# Do there exist non-trivial integer coefficients that break linear independence of the roots of unity?

Let $$n$$ be a positive integer, $$k=0,\cdots,n-1$$, $$\omega_k=e^{\tfrac{2\pi i}{n}k}$$ be the roots of unity, $$c_k \in \mathcal{Z}$$ be integer coefficients, trivial and non-trivial be two subcategories for $$c_k$$ defined as follows: Trivial is when $$c_k$$ contains equal integers that are evenly spaced under modulo addition of a composite divisor of $$n$$, and non-trivial $$c_k$$ is when evenly spaced integers under modulo addition of a composite divisor of $$n$$ are not equal. An example of a trivial case for $$n=6$$ is $$(2)\omega_0+(2)\omega_1+(1)\omega_2+(2)\omega_3+(2)\omega_4+(1)\omega_5=0$$ because $$(2)\omega_0+(2)\omega_3=0$$, and $$(2)\omega_1+(2)\omega_4=0$$, and $$(1)\omega_2+(1)\omega_5=0$$. Then regarding the linear independence of $$\sum_k c_k \omega_k = 0$$ consider the following: Does their exist a non-trivial case?

Note: Evenly spaced under modulo addition of a composite divisor of $$n$$ means the following: Let $$m_p$$ be a composite divisors of $$n$$ such that $$n=m_0 m_1 \cdots$$, then the trivial case of $$c_k$$ satisfies $$c_k=c_j$$ for $$(k-j) \mod m_p =0$$.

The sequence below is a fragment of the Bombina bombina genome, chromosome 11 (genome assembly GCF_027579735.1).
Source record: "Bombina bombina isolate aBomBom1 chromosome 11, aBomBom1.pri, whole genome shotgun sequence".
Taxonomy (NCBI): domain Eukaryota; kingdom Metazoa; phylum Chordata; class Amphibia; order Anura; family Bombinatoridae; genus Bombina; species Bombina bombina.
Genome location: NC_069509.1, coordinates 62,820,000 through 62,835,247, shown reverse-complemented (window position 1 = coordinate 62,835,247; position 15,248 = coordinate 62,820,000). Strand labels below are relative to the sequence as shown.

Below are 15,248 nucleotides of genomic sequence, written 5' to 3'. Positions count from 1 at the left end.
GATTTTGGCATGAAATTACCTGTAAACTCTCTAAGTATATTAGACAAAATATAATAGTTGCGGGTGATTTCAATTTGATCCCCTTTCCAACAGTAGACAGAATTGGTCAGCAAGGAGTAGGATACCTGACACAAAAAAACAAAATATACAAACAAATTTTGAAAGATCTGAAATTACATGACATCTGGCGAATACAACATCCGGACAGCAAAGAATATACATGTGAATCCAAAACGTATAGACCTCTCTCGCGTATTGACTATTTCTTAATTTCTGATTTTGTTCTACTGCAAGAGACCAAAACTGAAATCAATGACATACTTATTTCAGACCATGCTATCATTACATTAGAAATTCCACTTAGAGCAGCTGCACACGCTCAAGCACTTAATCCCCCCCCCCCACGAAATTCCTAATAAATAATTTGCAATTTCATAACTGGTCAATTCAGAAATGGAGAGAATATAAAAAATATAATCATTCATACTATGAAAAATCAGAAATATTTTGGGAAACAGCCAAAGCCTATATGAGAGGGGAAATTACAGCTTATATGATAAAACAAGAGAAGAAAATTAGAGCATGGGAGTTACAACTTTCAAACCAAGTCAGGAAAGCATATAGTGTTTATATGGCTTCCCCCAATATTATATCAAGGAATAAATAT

• This is somewhat poorly worded. I think that what you want to ask is whether given integers $a_0,\ldots,a_{n-1}$ such that $\sum a_i\omega_i = 0$, must is follow that the nonzero $a_i$ are all equal. Correct? – Arturo Magidin Apr 16 at 18:56
• @ArturoMagidin The case when all $a_i$ are equal is not the most general case in the trivial case mentioned in the OP. This is because $n$ can be a composite number. – linuxfreebird Apr 16 at 20:13
• I'm trying to understand what you wrote; "that area evenly spaced" is a typo, but even taking that into account I'm not sure what you mean. I don't know what 'evenly spaced under modulo addition' means.If my attempt at understanding it is incorrect, fine, but just telling me I'm wrong doesn't clarify what you are trying to say. – Arturo Magidin Apr 16 at 20:34
• @ArturoMagidin. Thank you for pointing out my poor wording and the typo. I have corrected the typo and provide clarification as a note in the OP. – linuxfreebird Apr 16 at 22:00

## 1 Answer

I am not sure I understood your definition correctly but I believe the fact that the $$n$$th cyclotomic field extension of $$Q$$ has degree $$\phi(n)$$ says that there are no non trivial combinations.

• Thanks for the answer and the reference. May I ask: how can I improve the wording of my question to address your confusion? – linuxfreebird Apr 16 at 18:52
• @linuxfreebird sure, use more maths in your definitions and less words. This is not a general rule but it would help in this case. Could you make sense of my answer? Do you think it answers your original question? – Bananach Apr 17 at 5:49